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New Mexico Divorce Guide

Annulment

A marriage annulment renders a marriage void, illegal and should never have taken place. The process of getting an annulment is similar to divorce and separation in that one petitions the court and serves the other party. Annulments tend to be more difficult to obtain because one must prove conditions for annulment existed during the marriage ceremony or subsequent to that. Grounds include:

  • Fraud – If your spouse has married you by employing fraud or misrepresented him or herself
  • Physical Disability – you can file for annulment if your spouse has some physical disability and it is adversely bearing on your marriage
  • Duress – If you were threatened or forced into a marriage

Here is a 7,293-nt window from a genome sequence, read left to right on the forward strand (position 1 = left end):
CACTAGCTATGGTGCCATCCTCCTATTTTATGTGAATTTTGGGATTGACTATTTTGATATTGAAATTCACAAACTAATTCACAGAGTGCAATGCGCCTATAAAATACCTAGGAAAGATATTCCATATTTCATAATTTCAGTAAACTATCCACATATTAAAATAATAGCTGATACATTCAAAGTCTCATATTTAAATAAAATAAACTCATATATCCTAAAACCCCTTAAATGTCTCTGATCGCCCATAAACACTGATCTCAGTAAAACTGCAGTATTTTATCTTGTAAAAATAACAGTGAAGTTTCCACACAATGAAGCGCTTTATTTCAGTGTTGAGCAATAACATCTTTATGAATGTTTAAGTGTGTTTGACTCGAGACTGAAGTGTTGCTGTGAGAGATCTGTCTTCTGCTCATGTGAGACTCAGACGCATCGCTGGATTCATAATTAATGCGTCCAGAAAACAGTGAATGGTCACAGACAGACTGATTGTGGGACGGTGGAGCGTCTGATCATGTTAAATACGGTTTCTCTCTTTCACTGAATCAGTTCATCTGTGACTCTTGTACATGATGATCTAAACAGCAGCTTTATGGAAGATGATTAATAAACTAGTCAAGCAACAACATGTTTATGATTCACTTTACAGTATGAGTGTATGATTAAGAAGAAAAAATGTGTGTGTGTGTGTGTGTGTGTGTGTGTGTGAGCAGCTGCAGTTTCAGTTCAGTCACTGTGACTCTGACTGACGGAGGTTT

• Mental Incapacity – annulment is permitted if your spouse is mentally ill and it is adversely affecting your married life
  • Underage – one of you (or both) were under the age of 16 when married
  • Minor without consent – one of you (or both) were under the age of 18 when married and did not have consent from your parent or guardian.

You or your spouse must be a resident of New Mexico for at least 6 months to file for an annulment. The filing must occur in the District Court in the county where you or your spouse resides.

[New Mexico Statutes – Article 4 – Sections: 40-1-7, 40-1-9.1]

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